A parent’s natural instinct is to automatically know what their child wants. Many parents don’t realize that they let their children get away with doing very little to get what they want. This is fine when a child’s speech is developing as expected, but when a child has a speech delay the parent must push the child to practice the skills being taught in therapy. Your speech therapist (SLP) will coach you on how to do this (ask for homework if you aren’t automatically receiving it). Here are some ideas to try:
- Use gestures to supplement speech attempts. It’s best if they are signs from sign language that you learn (Google a word + “sign language” to find out what the sign is), so that other people will understand them, too. But if the child or your family makes up a few of their own signs, that’s okay too. Make sure anybody your child spends time with knows what the signs/gestures mean. It’s important for other people to use them – while simultaneously talking – so that the child feels like doing so is normal.
- Low tech communication: Print pictures of your child’s favorite foods, toys, places, people. You can laminate them and put Velcro on them then stick them to another Velcro page on a wall or binder. This can become a “communication board” that your child can use to tell you what they want. (See picture below.) Again, be sure that you use them, as well (while simultaneously talking about what the picture shows), so that this will seem like a normal way to communicate within your household.
- High tech communication: a voice output application on a tablet. If you are starting very early in this process, you can start with the free version of GoTalk NOW. Consult with a speech therapist before purchasing a communication application. It is important to have an assessment to figure out the right application for your child. Yet again, others should use the device in conjunction with talking to demonstrate to the child that this is a normal way to communicate.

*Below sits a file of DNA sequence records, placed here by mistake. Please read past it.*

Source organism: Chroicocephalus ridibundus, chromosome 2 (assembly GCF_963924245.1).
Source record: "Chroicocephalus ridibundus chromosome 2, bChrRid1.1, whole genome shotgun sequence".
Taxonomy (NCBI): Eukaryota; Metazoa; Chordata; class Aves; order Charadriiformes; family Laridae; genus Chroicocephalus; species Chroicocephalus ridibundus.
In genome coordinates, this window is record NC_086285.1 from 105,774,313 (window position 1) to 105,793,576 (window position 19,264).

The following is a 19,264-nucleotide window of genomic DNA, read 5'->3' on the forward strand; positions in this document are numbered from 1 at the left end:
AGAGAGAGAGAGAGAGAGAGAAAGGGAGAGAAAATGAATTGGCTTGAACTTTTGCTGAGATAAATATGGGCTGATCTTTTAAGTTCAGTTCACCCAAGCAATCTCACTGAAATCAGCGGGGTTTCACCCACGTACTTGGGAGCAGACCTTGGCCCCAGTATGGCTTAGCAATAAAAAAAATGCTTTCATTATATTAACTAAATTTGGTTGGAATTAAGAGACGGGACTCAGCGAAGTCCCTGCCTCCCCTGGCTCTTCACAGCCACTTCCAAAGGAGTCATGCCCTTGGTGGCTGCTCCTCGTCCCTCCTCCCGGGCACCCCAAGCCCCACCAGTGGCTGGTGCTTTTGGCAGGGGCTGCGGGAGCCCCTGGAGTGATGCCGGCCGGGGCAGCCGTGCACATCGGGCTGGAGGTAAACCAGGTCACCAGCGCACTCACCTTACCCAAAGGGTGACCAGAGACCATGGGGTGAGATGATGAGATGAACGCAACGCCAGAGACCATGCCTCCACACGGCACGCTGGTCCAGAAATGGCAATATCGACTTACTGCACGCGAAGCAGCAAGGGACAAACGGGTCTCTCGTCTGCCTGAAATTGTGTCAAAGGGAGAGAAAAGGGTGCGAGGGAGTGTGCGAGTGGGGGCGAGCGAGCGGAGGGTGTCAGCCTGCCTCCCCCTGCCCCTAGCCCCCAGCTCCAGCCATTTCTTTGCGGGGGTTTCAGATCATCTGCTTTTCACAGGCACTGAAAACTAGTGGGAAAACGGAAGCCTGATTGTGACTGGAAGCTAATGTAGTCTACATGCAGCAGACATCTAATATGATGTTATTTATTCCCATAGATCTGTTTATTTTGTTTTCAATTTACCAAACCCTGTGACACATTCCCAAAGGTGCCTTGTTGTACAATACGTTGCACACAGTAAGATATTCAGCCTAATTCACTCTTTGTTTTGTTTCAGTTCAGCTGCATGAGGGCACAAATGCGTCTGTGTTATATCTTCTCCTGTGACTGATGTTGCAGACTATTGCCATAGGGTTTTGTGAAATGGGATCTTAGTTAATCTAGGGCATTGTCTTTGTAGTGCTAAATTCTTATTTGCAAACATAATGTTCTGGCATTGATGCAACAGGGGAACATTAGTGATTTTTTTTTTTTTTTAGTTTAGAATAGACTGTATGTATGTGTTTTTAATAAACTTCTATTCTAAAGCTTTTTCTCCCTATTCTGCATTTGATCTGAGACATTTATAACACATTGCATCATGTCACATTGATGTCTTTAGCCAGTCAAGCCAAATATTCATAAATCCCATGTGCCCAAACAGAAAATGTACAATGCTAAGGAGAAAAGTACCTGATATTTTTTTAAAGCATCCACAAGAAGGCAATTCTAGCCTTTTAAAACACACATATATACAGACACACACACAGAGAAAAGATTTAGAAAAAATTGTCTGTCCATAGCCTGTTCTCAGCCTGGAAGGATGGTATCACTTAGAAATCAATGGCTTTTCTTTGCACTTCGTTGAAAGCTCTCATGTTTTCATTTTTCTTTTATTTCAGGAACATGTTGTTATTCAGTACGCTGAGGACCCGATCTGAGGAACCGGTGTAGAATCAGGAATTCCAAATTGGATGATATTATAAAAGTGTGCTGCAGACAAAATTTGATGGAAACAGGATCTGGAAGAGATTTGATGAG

- “Communication temptations”: Put things on a higher shelf or in a container your child can’t open, “accidentally” forget to give them something they need (e.g., a fork at dinner time), etc.. Then your child will have to communicate to get what they need or want, in whatever way is possible at the time: a gesture, a vocalization, a sign, a picture, or a spoken word.
- If your child is able to copy some sounds you make, have them try to copy the word before getting what they want. The best way to do this is to give them choices. Pretend that you’re not sure what they want, and list two things (“Did you want a banana or an apple?”). Initially, it’s best to say the word they want second; it’s easier for them to copy the most recent word. Accept their best attempt, even if it’s only one sound. For example, if the child wants something open you can model the word “open”. Once they say their best attempt “ohhhh” you open it. Always be sure that you say the words correctly. Children have to hear correct words in order to learn to say them properly.
- Many of our children with speech delays use ‘behavior’ to communicate because they don’t yet have other ways to express themselves. This can look like yelling, pushing, hitting, or crying when they don’t want something. Make sure your child has a way to produce “power words” like “no,” “mine,” “all done,” “more,” and “mad.” For example, give your child an easy, clear way to say they don’t like/want something. You can use the sign for “all done” (shaking hands or bringing hands together and then separating them). You can have them wave “bye”. You can even teach them the classic single finger wave for “no”. If you can get some sounds, you can teach them to say “uh-uh” for no. Share these strategies with everyone else who interacts with the child.
- Incorporate easy emotional words into your daily routines whenever possible. These include words such as “uh-oh”, “wow”, “ooh”, “whee”, “aha,” and “whoa,”. These words are mostly made up of vowels and each one is associated with a strong melody that helps to express the idea even if the sounds are not clear. They also express strong emotions. Therefore, they can ease some of your child’s frustrations.